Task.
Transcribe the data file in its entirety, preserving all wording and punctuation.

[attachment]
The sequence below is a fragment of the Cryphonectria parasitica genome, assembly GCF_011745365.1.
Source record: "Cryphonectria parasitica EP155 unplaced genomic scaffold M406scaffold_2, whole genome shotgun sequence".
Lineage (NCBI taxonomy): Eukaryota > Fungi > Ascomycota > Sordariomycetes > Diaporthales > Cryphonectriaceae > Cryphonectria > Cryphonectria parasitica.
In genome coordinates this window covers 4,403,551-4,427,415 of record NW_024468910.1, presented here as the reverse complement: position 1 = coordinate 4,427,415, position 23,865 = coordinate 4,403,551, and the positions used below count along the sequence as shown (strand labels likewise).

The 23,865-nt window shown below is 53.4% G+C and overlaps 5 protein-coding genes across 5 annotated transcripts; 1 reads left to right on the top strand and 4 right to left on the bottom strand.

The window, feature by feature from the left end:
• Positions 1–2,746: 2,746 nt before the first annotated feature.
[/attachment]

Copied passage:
The sequence below is a fragment of the Cryphonectria parasitica genome, assembly GCF_011745365.1.
Source record: "Cryphonectria parasitica EP155 unplaced genomic scaffold M406scaffold_2, whole genome shotgun sequence".
Lineage (NCBI taxonomy): Eukaryota > Fungi > Ascomycota > Sordariomycetes > Diaporthales > Cryphonectriaceae > Cryphonectria > Cryphonectria parasitica.
In genome coordinates this window covers 4,403,551-4,427,415 of record NW_024468910.1, presented here as the reverse complement: position 1 = coordinate 4,427,415, position 23,865 = coordinate 4,403,551, and the positions used below count along the sequence as shown (strand labels likewise).

The 23,865-nt window shown below is 53.4% G+C and overlaps 5 protein-coding genes across 5 annotated transcripts; 1 reads left to right on the top strand and 4 right to left on the bottom strand.

The window, feature by feature from the left end:
• Positions 1–2,746: 2,746 nt before the first annotated feature.